LANSING — Let the Germans make our beer? Michigan legislators say “no thanks” with a proposal to support the state’s own talented brewers. Rep. Doug Geiss, D-Taylor, introduced a bill in the House recently, nicknamed the “Michigan farm to glass” bill, which could give Michigan brewers, winemakers and mead makers a tax credit for using crops grown or produced in the state. The goal is to usher in a closer association between the farmers who grow the ingredients and the brewers who use them, Geiss said, and to help encourage use of Michigan crops with the surge of beer, wine and mead makers. Other states have proven that promoting the use of their crops increases the use of local hops, mead, wheat and other alcohol-related crops, said Geiss, a home brewer and a member of the House Agricultural Committee.

Will cold kill grapes? Only spring will tell

By NICK STANEK
Capital News Service
LANSING — The polar vortex has Michigan wine producers worried about their crops. Cold weather is nothing new for Michigan but its vineyards are not used to recent record-breaking lows. The polar vortex in December raised concerns but cold temperatures in late-January have Michigan growers worried that their vineyards may be destroyed. Some grapes can survive temperatures as low as the negative 30s but for certain varieties that grow in Southern Michigan, temperatures even as low as 5 degrees can be dangerous. Southern Michigan was hit the hardest with temperatures as low as minus 15.

Climate change’s impact on wine grapes under study

By DANIELLE WOODWARD
Capital News Service
LANSING –If you sip your favorite wine and it tastes a bit funny, climate change may be the culprit. More extreme weather, like unpredictable springs and long summer droughts, is to blame for changes in grape production, said Erwin Elsner a small fruit educator at Michigan State University. Scientists say extreme weather is one of the consequences of climate change caused by the burning of fossil fuels. What that means to wine production is as yet unclear, and it’s still too early to tell for certain, Elsner said. “If we could tell our growers that they could expect consistent warming trends, it would be beneficial, but at this point all we have is a more unpredictable climate.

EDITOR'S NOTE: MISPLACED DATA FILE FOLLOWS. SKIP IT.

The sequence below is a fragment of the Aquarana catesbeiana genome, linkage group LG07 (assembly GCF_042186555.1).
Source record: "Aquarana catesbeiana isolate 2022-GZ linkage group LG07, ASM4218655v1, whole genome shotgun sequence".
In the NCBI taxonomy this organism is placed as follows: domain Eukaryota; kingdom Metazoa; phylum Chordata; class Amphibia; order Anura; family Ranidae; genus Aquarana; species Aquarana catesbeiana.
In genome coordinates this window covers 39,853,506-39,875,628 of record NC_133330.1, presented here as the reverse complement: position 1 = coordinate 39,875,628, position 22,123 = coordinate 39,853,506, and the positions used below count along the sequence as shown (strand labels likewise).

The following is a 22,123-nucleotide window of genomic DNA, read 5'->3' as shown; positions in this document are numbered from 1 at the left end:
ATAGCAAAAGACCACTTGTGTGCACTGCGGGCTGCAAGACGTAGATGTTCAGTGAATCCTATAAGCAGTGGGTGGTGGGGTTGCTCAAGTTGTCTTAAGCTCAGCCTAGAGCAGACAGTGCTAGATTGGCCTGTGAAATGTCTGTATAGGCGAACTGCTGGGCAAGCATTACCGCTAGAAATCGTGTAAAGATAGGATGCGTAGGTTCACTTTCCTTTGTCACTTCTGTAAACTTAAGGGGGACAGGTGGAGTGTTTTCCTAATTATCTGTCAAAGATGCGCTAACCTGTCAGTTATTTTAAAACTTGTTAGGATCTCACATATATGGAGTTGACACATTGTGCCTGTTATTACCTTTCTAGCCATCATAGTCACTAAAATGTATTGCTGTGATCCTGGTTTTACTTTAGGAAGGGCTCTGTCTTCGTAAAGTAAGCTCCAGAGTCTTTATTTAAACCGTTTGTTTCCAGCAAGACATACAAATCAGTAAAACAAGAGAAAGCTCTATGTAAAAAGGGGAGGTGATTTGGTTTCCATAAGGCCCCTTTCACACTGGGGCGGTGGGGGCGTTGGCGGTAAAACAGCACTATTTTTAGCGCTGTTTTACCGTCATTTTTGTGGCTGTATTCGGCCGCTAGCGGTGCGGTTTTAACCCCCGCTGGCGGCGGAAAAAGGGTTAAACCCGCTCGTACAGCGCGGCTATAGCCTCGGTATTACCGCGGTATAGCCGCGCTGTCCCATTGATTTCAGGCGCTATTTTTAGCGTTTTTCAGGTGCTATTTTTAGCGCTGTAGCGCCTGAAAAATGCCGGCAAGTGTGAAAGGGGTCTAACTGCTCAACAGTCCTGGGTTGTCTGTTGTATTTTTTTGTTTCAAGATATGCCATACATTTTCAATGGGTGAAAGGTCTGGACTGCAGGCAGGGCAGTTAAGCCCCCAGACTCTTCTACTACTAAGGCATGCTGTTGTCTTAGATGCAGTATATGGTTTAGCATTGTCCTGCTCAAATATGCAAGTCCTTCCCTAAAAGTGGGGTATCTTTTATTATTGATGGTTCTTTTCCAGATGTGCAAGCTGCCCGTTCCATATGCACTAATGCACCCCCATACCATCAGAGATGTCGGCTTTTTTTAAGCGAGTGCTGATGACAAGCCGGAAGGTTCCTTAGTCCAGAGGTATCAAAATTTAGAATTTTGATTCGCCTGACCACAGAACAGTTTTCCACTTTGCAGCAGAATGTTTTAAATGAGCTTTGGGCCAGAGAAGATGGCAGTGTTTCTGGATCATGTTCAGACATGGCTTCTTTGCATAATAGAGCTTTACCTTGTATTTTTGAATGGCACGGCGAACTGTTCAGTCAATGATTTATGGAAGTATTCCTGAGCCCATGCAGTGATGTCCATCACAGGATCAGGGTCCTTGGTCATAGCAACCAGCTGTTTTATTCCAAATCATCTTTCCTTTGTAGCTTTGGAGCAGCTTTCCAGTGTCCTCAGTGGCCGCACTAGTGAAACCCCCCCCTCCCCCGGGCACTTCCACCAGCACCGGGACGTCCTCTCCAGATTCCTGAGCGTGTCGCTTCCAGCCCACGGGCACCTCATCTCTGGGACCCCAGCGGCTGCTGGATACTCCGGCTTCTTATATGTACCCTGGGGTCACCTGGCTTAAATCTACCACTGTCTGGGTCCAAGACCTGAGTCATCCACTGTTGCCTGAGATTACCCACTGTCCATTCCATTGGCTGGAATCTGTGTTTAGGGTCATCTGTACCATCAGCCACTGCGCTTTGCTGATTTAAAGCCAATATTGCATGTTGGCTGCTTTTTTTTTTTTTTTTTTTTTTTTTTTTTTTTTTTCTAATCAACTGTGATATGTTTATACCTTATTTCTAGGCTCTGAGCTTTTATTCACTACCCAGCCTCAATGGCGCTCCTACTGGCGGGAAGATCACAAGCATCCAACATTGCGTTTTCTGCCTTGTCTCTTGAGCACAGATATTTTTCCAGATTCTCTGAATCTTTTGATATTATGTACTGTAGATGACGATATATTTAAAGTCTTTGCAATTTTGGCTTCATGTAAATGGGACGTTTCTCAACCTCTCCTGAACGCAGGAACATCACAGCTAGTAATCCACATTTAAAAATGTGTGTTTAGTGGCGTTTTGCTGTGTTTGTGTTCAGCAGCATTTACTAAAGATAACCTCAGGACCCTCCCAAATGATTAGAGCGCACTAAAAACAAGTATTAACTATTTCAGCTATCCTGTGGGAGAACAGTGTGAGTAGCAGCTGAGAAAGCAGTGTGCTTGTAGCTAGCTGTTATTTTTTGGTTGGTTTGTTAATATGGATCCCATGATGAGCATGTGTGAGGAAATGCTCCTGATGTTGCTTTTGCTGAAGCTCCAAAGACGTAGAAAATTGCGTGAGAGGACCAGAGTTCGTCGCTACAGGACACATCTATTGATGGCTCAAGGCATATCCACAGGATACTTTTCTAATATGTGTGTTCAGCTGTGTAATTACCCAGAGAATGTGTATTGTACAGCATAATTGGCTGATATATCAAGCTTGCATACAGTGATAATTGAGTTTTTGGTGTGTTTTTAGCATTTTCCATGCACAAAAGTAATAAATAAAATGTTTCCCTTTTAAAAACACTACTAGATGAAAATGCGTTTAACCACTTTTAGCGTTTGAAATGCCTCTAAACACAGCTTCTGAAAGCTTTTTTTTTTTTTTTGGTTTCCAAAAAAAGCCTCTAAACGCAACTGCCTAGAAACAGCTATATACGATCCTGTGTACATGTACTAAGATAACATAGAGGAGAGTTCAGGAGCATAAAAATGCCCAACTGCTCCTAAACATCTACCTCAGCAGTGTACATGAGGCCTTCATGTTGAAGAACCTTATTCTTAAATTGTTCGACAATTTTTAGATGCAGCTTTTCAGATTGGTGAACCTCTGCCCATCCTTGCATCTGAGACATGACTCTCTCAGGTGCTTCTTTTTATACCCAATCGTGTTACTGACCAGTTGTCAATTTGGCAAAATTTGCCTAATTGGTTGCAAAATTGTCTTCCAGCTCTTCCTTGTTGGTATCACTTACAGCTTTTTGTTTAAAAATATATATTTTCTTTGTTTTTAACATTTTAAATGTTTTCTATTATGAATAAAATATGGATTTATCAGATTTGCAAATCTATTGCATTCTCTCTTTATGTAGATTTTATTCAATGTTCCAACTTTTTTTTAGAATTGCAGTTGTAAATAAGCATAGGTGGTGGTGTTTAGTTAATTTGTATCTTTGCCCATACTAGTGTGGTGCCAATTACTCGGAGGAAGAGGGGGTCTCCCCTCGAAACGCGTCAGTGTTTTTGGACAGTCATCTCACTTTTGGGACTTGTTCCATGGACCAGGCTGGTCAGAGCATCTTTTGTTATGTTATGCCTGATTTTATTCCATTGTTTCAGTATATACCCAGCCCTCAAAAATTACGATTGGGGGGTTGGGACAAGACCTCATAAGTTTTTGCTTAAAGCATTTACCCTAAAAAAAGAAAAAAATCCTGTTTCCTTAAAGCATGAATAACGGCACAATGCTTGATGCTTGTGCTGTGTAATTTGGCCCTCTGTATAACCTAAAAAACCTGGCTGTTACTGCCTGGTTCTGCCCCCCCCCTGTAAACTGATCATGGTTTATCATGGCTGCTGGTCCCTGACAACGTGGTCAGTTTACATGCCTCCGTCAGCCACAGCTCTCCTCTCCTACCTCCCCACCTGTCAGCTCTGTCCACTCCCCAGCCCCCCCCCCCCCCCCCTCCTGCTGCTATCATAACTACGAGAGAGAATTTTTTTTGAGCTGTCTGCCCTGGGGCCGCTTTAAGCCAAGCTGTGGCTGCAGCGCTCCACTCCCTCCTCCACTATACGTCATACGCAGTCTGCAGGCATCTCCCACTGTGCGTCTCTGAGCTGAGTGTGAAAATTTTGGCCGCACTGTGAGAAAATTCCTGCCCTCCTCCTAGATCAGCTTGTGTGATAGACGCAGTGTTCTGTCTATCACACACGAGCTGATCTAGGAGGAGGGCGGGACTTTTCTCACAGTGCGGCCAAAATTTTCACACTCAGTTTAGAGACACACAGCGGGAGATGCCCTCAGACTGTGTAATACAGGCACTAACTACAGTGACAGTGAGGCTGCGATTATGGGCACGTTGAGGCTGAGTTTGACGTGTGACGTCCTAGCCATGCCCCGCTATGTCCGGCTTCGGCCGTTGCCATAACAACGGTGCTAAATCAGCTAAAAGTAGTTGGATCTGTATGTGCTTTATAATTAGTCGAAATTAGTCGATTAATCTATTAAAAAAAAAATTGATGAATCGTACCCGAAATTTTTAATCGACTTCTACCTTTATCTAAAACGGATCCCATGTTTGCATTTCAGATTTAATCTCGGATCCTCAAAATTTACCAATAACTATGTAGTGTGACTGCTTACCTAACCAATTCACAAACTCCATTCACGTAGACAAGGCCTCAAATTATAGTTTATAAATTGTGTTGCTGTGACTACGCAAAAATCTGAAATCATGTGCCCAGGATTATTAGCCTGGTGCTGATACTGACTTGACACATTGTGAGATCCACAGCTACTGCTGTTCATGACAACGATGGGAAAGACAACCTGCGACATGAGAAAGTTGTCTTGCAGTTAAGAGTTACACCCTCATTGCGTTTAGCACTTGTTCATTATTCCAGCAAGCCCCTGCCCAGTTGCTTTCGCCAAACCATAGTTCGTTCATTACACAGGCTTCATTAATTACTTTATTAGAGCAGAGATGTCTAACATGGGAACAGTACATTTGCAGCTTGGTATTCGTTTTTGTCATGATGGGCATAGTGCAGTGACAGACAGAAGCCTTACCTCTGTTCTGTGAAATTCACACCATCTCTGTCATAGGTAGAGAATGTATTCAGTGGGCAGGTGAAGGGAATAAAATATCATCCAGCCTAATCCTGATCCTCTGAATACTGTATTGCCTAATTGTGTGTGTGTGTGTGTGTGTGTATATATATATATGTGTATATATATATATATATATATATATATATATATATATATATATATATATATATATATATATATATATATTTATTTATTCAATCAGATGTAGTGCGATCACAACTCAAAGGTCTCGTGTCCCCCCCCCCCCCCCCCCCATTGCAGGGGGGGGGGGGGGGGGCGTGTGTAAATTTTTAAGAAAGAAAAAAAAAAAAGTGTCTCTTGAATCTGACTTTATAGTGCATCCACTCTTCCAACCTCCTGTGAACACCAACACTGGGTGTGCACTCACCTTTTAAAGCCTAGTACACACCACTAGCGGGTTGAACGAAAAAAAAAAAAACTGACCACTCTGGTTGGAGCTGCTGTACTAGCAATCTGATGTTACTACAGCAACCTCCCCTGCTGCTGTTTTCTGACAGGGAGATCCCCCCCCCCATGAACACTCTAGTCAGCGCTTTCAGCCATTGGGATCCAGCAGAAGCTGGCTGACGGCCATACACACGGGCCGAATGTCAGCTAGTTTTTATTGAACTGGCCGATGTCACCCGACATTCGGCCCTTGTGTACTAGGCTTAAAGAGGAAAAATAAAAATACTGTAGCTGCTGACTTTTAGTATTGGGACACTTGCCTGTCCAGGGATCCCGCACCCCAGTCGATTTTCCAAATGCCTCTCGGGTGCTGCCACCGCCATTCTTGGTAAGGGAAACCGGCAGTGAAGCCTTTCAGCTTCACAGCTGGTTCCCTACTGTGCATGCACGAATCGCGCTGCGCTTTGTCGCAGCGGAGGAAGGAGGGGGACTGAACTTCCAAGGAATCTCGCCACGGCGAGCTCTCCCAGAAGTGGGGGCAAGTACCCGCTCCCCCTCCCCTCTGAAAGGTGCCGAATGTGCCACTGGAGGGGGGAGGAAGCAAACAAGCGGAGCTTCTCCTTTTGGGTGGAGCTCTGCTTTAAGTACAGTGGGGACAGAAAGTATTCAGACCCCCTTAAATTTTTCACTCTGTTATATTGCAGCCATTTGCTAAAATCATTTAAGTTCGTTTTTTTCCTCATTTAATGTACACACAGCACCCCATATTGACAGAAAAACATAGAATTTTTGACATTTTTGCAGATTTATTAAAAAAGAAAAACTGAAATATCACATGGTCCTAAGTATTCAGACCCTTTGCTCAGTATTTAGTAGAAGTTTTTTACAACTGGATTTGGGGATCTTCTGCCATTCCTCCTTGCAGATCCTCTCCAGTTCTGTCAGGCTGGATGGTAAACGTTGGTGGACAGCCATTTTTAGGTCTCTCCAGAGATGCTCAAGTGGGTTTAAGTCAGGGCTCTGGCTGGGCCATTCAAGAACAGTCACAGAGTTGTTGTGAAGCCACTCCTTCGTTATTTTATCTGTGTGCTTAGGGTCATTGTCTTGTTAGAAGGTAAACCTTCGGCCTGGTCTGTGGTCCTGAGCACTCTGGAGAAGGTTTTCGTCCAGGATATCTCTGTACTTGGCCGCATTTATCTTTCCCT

Soon you may BYOB to Michigan restaurants

By BECKY McKENDRY
Capital News Service
LANSING – It’s date night. Don’t forget the cologne, your nicest earrings – and your favorite bottle of pinot grigio? Yes, it may soon be okay to “BYOB” (bring your own bottle) to your favorite restaurants. A bill introduced by Rep. Jim Stamas, R-Midland, would allow customers to bring their own bottles of wine to any establishment licensed to serve alcohol and willing to allow it. “I had visited Illinois and a few other places out of state that had these laws, and I thought it was a neat idea,” Stamas said.

Winemakers pressing for new grape varieties

By KYLE CAMPBELL
Capital News Service
LANSING — As wine grape growers prepare for what many hope will be another strong season, some members of the industry also hope that this year’s crop will reflect innovation. Experiments with new grape varieties have been underway since 2007 at Michigan State University’s Northwest Michigan Horticultural Research Center in Traverse City. This year, some growers expect to see the first production of wines from at least two varieties of red grapes that are new to the state — teroldego and lagrein. They’re among a few dozen tested during the past few years in an effort to diversify the wine produced in Michigan, particularly reds. Michigan reds have been a weak point in the eyes of judges and critics, said Lee Lutes, a winemaker and general manager of Black Star Farm winery in Suttons Bay.